“You almost persuade me to become a Christian.” ACTS 26:28 NKJV Ever since the rise of Christianity, many in every age and nation have stood with King Agrippa in his words to the apostle Paul: Almost persuaded to be a Christian. However, since it avails nothing with God to go only thus far, it is important to consider what it means being almost, and also being altogether, a Christian. Implied in being almost a Christian is, first, primitive honesty. Not the honesty merely recommended in the writings of the uncivilized, godless philosophers but the sort which common pagans expected one of another, and many of them actually practiced. They were taught not to be unjust. Not to oppress the poor, nor to use extortion, nor cheat the poor or the rich, nor to defraud, and, if it were possible, to owe no one anything. They commonly allowed that some regard be paid to truth as well as to justice. They held in abomination anyone who would call God to witness to a lie, or one who falsely accused another. Indeed, willful liars were counted disgraceful pests of society. Again, there was a sort of love and assistance they expected from one another. This included not just the little deeds of humanity, but feeding the hungry, clothing the naked, and, in general, giving to the needy whatever they themselves had and did not need. Yet all this is merely primitive honesty, not Christianity.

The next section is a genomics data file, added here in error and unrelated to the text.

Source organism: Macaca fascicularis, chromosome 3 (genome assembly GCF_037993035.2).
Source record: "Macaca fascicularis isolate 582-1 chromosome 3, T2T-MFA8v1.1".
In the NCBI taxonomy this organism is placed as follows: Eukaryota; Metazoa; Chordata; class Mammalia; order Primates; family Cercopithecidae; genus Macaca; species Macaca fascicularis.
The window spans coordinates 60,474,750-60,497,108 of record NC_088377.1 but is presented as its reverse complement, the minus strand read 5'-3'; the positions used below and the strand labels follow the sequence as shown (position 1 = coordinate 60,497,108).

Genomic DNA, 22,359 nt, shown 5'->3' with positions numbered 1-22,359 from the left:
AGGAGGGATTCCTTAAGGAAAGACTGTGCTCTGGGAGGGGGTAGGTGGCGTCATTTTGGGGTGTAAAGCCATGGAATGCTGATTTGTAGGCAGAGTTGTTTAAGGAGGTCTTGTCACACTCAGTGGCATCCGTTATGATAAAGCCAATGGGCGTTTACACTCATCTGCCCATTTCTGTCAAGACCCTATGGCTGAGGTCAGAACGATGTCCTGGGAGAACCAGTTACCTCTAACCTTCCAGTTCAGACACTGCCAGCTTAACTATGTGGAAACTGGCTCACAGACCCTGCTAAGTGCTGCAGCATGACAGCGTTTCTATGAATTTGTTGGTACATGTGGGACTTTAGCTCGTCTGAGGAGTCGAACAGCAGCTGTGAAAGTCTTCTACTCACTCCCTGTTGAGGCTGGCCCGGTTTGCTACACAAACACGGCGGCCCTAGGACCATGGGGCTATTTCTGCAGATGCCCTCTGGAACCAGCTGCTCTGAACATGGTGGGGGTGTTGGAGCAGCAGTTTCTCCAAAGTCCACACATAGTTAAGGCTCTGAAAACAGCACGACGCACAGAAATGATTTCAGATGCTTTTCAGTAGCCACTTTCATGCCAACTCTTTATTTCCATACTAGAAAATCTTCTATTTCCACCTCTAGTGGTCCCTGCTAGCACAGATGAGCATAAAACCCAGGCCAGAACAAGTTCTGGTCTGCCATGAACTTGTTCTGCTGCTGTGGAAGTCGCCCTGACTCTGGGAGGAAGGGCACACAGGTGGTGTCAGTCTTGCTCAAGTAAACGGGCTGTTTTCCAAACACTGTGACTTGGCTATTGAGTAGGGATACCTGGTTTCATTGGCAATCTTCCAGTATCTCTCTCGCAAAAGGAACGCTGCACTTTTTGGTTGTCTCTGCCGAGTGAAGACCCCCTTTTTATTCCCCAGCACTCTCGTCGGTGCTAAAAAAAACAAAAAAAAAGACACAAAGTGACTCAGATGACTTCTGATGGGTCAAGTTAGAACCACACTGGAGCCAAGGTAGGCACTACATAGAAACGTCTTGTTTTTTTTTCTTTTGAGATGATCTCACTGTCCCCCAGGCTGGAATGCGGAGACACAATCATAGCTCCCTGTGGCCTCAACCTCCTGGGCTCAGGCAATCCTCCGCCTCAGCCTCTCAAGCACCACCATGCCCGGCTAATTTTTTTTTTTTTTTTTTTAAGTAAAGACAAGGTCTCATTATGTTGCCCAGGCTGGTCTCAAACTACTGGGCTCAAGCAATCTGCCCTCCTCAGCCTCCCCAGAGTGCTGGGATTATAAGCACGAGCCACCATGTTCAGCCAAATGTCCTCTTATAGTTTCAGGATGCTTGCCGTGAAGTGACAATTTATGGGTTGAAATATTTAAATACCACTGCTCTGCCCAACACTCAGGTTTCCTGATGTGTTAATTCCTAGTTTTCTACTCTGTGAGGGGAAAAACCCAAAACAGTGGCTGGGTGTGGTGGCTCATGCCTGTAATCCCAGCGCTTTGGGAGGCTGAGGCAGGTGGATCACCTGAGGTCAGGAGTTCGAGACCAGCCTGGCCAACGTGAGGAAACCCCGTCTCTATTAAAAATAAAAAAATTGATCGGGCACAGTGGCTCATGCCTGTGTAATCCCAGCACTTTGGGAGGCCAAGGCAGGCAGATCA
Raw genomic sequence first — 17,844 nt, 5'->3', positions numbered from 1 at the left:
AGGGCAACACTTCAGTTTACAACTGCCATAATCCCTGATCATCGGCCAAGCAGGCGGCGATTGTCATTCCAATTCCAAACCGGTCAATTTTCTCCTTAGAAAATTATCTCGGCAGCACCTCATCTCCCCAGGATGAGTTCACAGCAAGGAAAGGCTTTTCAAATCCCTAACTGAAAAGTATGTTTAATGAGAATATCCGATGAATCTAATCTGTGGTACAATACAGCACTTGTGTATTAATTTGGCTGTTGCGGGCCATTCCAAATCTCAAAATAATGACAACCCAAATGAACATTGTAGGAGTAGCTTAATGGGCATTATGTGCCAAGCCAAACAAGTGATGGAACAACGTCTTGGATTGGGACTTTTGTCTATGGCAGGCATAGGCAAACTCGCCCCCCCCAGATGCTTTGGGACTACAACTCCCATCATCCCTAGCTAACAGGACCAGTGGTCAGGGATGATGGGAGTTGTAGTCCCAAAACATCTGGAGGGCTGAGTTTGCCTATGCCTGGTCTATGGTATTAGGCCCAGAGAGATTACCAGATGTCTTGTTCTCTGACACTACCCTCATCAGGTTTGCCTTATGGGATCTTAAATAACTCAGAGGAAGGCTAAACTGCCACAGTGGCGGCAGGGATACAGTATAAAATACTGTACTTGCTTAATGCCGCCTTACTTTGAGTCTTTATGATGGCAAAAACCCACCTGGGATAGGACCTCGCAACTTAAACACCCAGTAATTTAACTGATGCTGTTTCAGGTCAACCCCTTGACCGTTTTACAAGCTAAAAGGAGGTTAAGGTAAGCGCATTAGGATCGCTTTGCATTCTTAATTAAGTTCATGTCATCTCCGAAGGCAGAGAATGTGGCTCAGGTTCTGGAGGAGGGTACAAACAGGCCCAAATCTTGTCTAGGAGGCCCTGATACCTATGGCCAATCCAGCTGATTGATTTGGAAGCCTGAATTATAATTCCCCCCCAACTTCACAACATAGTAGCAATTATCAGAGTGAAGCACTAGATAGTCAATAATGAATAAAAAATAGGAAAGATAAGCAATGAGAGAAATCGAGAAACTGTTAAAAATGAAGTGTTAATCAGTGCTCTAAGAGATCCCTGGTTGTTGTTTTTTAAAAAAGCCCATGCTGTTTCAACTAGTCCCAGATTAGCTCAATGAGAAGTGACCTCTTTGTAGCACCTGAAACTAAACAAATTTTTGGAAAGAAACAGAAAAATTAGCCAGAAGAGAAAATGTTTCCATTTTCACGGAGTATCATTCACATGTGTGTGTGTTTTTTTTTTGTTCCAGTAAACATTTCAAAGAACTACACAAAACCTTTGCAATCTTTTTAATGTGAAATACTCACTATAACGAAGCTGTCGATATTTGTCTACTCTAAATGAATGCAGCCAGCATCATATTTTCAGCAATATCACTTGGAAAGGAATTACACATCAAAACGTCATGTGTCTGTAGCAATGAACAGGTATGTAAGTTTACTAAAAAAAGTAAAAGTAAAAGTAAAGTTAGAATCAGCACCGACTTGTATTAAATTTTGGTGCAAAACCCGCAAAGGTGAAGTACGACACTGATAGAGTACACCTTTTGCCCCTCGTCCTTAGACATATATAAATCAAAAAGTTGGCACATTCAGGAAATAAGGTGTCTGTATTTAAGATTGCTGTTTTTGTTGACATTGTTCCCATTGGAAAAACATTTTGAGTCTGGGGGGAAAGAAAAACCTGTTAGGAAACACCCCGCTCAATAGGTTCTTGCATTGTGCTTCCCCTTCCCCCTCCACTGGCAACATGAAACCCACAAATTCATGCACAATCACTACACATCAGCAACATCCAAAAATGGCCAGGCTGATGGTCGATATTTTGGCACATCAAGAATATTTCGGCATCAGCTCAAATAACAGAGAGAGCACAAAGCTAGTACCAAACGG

Wesley, John (2011-02-01). Renew My Heart (Classic Insights) . Barbour Publishing, Inc.. Kindle Edition.

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